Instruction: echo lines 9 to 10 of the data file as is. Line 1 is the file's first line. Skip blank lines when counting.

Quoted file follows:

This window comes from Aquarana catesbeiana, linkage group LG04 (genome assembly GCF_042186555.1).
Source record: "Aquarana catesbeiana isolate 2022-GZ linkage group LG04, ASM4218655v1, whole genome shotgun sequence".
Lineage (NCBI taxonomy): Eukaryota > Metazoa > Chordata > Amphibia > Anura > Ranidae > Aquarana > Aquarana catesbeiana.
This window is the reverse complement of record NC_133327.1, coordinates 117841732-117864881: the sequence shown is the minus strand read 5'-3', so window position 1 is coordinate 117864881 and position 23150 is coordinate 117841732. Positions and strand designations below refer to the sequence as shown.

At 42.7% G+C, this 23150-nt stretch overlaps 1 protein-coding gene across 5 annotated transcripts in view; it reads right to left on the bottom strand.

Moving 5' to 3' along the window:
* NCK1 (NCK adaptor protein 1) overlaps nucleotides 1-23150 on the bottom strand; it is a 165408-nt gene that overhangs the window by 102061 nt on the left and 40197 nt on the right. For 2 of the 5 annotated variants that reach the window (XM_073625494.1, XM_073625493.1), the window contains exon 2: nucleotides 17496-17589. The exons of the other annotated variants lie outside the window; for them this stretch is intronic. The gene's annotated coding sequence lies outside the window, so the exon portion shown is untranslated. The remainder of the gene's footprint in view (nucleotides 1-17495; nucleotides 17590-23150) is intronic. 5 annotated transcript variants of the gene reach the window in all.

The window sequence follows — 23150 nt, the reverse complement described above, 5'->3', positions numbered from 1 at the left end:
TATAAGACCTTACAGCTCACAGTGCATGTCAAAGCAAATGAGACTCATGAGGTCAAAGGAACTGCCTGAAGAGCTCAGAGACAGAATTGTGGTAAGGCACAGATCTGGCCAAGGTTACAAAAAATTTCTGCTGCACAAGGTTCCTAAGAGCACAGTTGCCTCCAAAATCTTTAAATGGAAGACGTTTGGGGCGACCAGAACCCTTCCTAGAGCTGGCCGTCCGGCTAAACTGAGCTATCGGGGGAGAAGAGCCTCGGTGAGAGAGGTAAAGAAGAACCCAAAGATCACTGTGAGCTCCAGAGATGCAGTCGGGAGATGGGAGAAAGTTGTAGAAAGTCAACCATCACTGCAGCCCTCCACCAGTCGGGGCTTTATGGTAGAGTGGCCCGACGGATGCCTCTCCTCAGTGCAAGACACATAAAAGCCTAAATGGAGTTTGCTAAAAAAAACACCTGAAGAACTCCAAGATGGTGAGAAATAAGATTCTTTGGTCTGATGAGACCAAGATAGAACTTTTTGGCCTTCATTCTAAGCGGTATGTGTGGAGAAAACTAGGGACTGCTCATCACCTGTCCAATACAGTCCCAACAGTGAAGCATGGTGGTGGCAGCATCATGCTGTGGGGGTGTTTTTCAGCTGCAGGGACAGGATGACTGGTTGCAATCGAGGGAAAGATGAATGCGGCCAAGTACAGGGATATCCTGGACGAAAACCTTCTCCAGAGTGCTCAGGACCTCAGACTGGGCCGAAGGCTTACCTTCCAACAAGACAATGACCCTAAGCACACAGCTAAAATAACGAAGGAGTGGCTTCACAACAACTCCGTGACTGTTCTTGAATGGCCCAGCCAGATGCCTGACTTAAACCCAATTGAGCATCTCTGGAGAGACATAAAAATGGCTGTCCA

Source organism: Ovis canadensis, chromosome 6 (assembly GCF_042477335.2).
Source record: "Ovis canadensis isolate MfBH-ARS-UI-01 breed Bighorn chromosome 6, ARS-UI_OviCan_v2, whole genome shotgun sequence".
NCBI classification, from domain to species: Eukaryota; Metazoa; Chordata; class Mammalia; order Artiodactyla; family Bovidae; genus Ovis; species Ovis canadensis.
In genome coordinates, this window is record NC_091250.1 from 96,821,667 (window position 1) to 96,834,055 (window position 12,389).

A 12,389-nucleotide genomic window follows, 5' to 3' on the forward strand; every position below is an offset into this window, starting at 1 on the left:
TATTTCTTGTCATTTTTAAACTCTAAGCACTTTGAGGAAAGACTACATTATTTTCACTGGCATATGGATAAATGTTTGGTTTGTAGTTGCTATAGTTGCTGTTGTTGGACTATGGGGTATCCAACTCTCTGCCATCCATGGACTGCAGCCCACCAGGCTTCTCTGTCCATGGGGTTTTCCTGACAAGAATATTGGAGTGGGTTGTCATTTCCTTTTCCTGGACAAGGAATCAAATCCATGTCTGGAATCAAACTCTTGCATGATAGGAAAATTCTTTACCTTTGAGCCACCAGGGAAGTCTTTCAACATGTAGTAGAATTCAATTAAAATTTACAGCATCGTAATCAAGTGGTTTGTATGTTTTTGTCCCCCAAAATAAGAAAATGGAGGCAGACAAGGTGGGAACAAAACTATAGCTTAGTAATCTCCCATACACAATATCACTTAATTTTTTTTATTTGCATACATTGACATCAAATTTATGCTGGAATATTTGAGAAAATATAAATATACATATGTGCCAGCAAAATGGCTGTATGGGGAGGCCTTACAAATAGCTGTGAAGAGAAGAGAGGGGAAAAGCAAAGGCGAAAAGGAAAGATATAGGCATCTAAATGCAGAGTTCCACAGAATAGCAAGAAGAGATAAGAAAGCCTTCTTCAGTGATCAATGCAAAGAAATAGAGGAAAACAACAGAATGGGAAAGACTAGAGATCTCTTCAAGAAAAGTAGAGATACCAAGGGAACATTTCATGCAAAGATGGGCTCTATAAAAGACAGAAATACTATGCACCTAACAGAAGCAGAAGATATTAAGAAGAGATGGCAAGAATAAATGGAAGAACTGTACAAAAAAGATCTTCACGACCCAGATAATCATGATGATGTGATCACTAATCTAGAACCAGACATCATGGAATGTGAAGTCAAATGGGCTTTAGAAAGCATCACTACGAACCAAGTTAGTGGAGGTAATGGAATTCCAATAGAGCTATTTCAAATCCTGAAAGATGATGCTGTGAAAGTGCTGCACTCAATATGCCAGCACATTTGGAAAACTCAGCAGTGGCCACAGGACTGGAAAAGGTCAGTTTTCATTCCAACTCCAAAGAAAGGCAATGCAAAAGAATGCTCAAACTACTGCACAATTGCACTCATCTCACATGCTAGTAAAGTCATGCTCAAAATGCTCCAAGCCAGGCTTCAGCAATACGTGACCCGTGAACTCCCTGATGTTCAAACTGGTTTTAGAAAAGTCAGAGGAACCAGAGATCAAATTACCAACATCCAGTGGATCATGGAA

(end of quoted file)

TATAAGACCTTACAGCTCACAGTGCATGTCAAAGCAAATGAGACTCATGAGGTCAAAGGAACTGCCTGAAGAGCTCAGAGACAGAATTGTGGTAAGGCACAGATCTGGCCAAGGTTACAAAAAATTTCTGCTGCACAAGGTTCCTAAGAGCACAGTTGCCTCCAAAATCTTTAAATGGAAGACGTTTGGGGCGACCAGAACCCTTCCTAGAGCTGGCCGTCCGGCTAAACTGAGCTATCGGGGGAGAAGAGCCTCGGTGAGAGAGGTAAAGAAGAACCCAAAGATCACTGTGAGCTCCAGAGATGCAGTCGGGAGATGGGAGAAAGTTGTAGAAAGTCAACCATCACTGCAGCCCTCCACCAGTCGGGGCTTTATGGTAGAGTGGCCCGACGGATGCCTCTCCTCAGTGCAAGACACATAAAAGCCTAAATGGAGTTTGCTAAAAAAAACACCTGAAGAACTCCAAGATGGTGAGAAATAAGATTCTTTGGTCTGATGAGACCAAGATAGAACTTTTTGGCCTTCATTCTAAGCGGTATGTGTGGAGAAAACTAGGGACTGCTCATCACCTGTCCAATACAGTCCCAACAGTGAAGCATGGTGGTGGCAGCATCATGCTGTGGGGGTGTTTTTCAGCTGCAGGGACAGGATGACTGGTTGCAATCGAGGGAAAGATGAATGCGGCCAAGTACAGGGATATCCTGGACGAAAACCTTCTCCAGAGTGCTCAGGACCTCAGACTGGGCCGAAGGCTTACCTTCCAACAAGACAATGACCCTAAGCACACAGCTAAAATAACGAAGGAGTGGCTTCACAACAACTCCGTGACTGTTCTTGAATGGCCCAGCCAGATGCCTGACTTAAACCCAATTGAGCATCTCTGGAGAGACATAAAAATGGCTGTCCA

Source organism: Ovis canadensis, chromosome 6 (assembly GCF_042477335.2).